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When the denizens come

Gaming from homes or local cybercafes is passé for mumbaikars, especially in this era when exclusive gaming zones - like Game Sapce in Matunga, Shots in Ghatkopar - have come up in the city. Aalap Deboor has the details.

india Updated: May 04, 2008, 21:56 IST
Aalap Deboor
Aalap Deboor

There was a time when gaming was something only a few did, usually in the confines of their homes, or at the local cybercafe. That’s a far cry from now, when exclusive gaming zones — like Game Space in Matunga, Head Quarters in Mulund and Shots in Ghatkopar — have come up in the city, and gamers from a particular area band together to form clans and play tournaments.

For some, even these external spaces are not necessary to get together and compete.

“My computer becomes the server to which several laptops can be connected using LAN wires,” says 20-year-old gamer Rohit Paul, who lives in Sion. Games like CounterStrike, Need For Speed Underground, Quake and Warcraft are popular LAN games in which not just individuals but entire teams compete against one another.

In the gaming world, teams are called ‘clans’. The G-Unit, a Mumbai clan, comprising Gaurav Vora, Gaurav Pariani, Anish Karande, Jai Khilani and Rahul Patel, all 17 year olds, has been together for about a year. All of them from affluent suburban families and have no qualms about spending up to Rs 2,000 on their hobby every month.

Finding time

But with so much of studying, commuting and coping with family expectations to do, how do gamers find time to sit in gaming zones and play for hours on end?

Former LAN player Nimish Khedekar, who lives in Chembur, reminisces about his Class 12 days: “I attended college in the mornings, studied at home in the afternoons and attended tuition classes in the evening. Axis, gaming parlour where I played, happened to be right across the road from my tuition class. Whenever I had a free lecture I went over to play, even if it was just for 10 minutes.”

But not everyone manages to fit in the gaming without compromising on studies. A lot of college students, on the pretext of being in college, spend their time gaming. “That’s because we’d be ruthlessly told off if we came across as newbies because of the lack of practice. So, often, some would skip classes to practice. Studies can happen simultaneously,” says Khedekar.

In fact, gaming can sometimes get quite stressful, with pressure from parents and fellow gamers too. “Our parents don’t encourage gaming, because of which we cannot play regularly and lose precision,” says G-Unit member Khilani.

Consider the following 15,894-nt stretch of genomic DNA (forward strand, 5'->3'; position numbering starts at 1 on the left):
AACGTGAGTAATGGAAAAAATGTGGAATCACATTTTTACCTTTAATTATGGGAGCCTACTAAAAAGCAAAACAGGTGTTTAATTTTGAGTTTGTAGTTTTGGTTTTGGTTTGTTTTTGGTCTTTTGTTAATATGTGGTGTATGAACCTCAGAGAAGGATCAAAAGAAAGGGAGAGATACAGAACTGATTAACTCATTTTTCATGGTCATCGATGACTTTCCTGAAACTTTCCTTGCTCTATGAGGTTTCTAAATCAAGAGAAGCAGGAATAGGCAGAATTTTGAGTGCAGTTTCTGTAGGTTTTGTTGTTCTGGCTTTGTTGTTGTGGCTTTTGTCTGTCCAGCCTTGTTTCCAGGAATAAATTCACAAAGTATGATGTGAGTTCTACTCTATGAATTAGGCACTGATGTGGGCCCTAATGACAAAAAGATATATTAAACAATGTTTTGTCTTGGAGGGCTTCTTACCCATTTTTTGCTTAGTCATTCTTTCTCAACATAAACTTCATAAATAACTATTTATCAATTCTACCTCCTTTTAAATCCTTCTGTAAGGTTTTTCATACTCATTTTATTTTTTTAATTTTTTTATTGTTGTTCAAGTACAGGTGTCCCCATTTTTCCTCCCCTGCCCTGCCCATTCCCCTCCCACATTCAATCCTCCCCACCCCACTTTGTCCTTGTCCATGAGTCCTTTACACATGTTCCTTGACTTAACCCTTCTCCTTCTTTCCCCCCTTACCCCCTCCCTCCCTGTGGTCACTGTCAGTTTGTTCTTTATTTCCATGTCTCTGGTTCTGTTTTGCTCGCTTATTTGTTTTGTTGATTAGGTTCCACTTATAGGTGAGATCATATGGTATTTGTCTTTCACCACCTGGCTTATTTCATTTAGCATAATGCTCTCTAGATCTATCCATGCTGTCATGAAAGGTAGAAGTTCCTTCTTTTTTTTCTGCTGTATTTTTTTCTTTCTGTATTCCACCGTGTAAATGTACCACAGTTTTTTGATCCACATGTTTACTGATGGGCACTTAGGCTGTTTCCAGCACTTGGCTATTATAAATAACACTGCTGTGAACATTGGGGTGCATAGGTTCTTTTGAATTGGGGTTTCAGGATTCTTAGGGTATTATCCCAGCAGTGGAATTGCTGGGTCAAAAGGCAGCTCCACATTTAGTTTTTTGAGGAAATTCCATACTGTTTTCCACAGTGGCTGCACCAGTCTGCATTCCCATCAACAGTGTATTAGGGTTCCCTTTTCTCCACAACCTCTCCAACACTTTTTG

What next?

The number of local and national tournaments has gone up, definitely a positive sign. But gamers regret not getting sponsorship to participate in these competitions. Gaming can get quite expensive, says Khilani, “It would be good if we could have access to sponsorship money, because buying a mouse, mouse pad and keyboard that is specifically designed for gaming can get quite expensive.”

One of the reasons for this lack of sponsorship is probably that the gaming scene in Mumbai is still nascent, though you may think otherwise. “Computer gaming in Mumbai has just begun picking up pace. If the scene abroad is to be taken into consideration, we’re lagging behind by miles,” says gamer Ankit Pant.


If you think you’re a good gamer, and want in on Mumbai’s gaming scene to battle it out with others, tune into one of the many gaming tournaments held around the city.

Apart from being good entertainment, these tournaments can also mean a lot of money. Local tournaments offer prizes up to Rs 60,000 and national ones ranging from Rs 80,000 to one lakh.

Amar Parekh, a national level gamer, says “My clan Brutality has been part of tournaments like the World Cyber Games, Electronic Sports World Cup and World GameMaster Tournament. You get to learn a lot about the technique of gaming at these competitions.”

Games like Fifa and Counter-Strike are major attractions at these tournaments. “Our clan always participates in the monthly tournaments held at gaming zone NRG, near SNDT College,” says Vora.

And Clan ATE is leaving for Moscow in May to represent India at an international tournament organised by Kreeda. “ is sponsoring our entry into the competition and we’re very excited about it,” says 20-year-old Ridesh Shah.

Reliance ADAG’s gaming portal Zapak also organises tournaments on weekends, at Wadala and Santacruz. Apart from this, gaming competitions are now a regular feature at college festivals.

Starting off

If you’re someone who’s just getting drawn into the world of gaming, gamers recommend starting off at local gaming parlours and learning the basics. From there, you can move on to tournaments.

Gamer Aakash More’s tip for anyone who’s just starting out is, “You must learn to play in a team before you learn to play individually. Almost all games require teams and not just individuals to be playing well.”

Gaming on the go

Mobile gaming is also gaining in popularity, which is why companies like Electronic Arts, Valve, Turtle Rock Studios and Rock Star, have launched cellular versions of their PC games.

With these, all you have to do really need to do is to pair your cell phones using the bluetooth device and play games like Asphalt, Spiderman, WWE Raw and Ghost Reckon against one another.

“When I’m in the bus with a friend, we connect our cell phones via bluetooth and play Asphalt, a popular racing game,” says Vineet Nair.

He adds, “While the graphics do not compare to the computer versions of the game, this kind of gaming on the go has a thrill of its own.”

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